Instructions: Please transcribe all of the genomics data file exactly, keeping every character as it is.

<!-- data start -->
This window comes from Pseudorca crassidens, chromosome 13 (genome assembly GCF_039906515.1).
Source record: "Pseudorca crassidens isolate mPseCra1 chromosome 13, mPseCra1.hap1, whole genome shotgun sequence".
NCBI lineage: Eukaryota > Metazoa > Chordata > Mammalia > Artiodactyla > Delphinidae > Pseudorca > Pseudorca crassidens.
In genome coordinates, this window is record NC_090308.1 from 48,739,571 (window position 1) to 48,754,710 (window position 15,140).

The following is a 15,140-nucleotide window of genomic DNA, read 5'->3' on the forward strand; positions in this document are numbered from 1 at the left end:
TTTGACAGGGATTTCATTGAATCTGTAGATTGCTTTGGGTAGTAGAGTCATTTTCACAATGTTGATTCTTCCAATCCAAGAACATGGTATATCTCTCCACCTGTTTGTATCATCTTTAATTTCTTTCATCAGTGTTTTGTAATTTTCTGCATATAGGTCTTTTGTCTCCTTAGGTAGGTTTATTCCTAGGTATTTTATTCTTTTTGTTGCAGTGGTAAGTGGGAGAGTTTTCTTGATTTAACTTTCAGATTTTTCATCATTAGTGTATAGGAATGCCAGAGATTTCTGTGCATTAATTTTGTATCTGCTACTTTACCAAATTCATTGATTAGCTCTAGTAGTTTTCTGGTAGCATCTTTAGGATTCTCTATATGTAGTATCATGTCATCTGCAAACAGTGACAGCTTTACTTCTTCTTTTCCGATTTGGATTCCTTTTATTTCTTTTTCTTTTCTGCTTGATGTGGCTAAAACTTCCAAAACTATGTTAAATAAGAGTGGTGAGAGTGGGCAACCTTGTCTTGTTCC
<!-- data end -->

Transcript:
This window comes from Pseudorca crassidens, chromosome 13 (genome assembly GCF_039906515.1).
Source record: "Pseudorca crassidens isolate mPseCra1 chromosome 13, mPseCra1.hap1, whole genome shotgun sequence".
NCBI lineage: Eukaryota > Metazoa > Chordata > Mammalia > Artiodactyla > Delphinidae > Pseudorca > Pseudorca crassidens.
In genome coordinates, this window is record NC_090308.1 from 48,739,571 (window position 1) to 48,754,710 (window position 15,140).

The following is a 15,140-nucleotide window of genomic DNA, read 5'->3' on the forward strand; positions in this document are numbered from 1 at the left end:
TTTGACAGGGATTTCATTGAATCTGTAGATTGCTTTGGGTAGTAGAGTCATTTTCACAATGTTGATTCTTCCAATCCAAGAACATGGTATATCTCTCCACCTGTTTGTATCATCTTTAATTTCTTTCATCAGTGTTTTGTAATTTTCTGCATATAGGTCTTTTGTCTCCTTAGGTAGGTTTATTCCTAGGTATTTTATTCTTTTTGTTGCAGTGGTAAGTGGGAGAGTTTTCTTGATTTAACTTTCAGATTTTTCATCATTAGTGTATAGGAATGCCAGAGATTTCTGTGCATTAATTTTGTATCTGCTACTTTACCAAATTCATTGATTAGCTCTAGTAGTTTTCTGGTAGCATCTTTAGGATTCTCTATATGTAGTATCATGTCATCTGCAAACAGTGACAGCTTTACTTCTTCTTTTCCGATTTGGATTCCTTTTATTTCTTTTTCTTTTCTGCTTGATGTGGCTAAAACTTCCAAAACTATGTTAAATAAGAGTGGTGAGAGTGGGCAACCTTGTCTTGTTCC